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The Orthopaedic Forum   |    
The Innovation Cycle: A Framework for Taking Surgical Innovation into Clinical Practice
James G. Wright, MD, MPH, FRCSC1; Stuart Weinstein, MD2
1 Department of Orthopaedics, The Hospital for Sick Children, 555 University Avenue, Toronto, ON M5G 1X8, Canada. E-mail james.wright@sickkids.ca
2 Department of Orthopaedics and Rehabilitation, University of Iowa Hospitals and Clinic, 200 Hawkins Drive, 01026 JPP, Iowa City, IA 52242
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Disclosure: None of the authors received payments or services, either directly or indirectly (i.e., via his or her institution), from a third party in support of any aspect of this work. One or more of the authors, or his or her institution, has had a financial relationship, in the thirty-six months prior to submission of this work, with an entity in the biomedical arena that could be perceived to influence or have the potential to influence what is written in this work. No author has had any other relationships, or has engaged in any other activities, that could be perceived to influence or have the potential to influence what is written in this work. The complete Disclosures of Potential Conflicts of Interest submitted by authors are always provided with the online version of the article.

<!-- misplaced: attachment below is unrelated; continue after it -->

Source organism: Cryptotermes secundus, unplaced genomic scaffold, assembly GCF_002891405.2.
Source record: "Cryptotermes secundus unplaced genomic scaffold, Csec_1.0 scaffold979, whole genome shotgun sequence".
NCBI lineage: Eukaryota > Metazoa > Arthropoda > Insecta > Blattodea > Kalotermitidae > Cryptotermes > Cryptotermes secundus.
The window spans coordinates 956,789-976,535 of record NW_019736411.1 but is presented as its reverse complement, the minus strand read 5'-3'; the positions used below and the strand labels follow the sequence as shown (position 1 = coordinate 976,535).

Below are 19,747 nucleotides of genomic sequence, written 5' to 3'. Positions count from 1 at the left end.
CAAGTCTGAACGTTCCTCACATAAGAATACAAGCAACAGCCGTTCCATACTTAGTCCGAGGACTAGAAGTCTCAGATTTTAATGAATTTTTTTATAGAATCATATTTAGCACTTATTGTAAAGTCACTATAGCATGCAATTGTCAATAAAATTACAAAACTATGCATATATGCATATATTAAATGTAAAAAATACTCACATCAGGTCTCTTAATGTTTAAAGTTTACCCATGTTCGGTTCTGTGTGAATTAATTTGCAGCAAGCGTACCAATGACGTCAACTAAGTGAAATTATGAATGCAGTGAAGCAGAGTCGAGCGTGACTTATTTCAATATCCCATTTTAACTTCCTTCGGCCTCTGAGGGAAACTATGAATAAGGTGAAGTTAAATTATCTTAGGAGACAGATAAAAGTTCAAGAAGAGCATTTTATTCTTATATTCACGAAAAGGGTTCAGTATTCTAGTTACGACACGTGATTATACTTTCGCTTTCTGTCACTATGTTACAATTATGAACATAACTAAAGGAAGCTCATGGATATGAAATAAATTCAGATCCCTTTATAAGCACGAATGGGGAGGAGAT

Copyright © 2013 by The Journal of Bone and Joint Surgery, Inc.
J Bone Joint Surg Am, 2013 Nov 06;95(21):e164 1-5. doi: 10.2106/JBJS.L.00976
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Extract

Innovation is required to develop novel interventions in order to improve quality of care. While surgeons are highly innovative, the uncontrolled introduction of unproven innovations may have adverse consequences for patients. The purpose of this article is to propose an innovation cycle whereby surgical innovations can be safely introduced into clinical practice, with a focus on the specific roles of opinion leaders, journals, specialty societies, and certification bodies.
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    These activities have been planned and implemented in accordance with the Essential Areas and policies of the Accreditation Council for Continuing Medical Education (ACCME) through the joint sponsorship of the American Academy of Orthopaedic Surgeons and The Journal of Bone and Joint Surgery, Inc. The American Academy of Orthopaedic Surgeons is accredited by the ACCME to provide continuing medical education for physicians.
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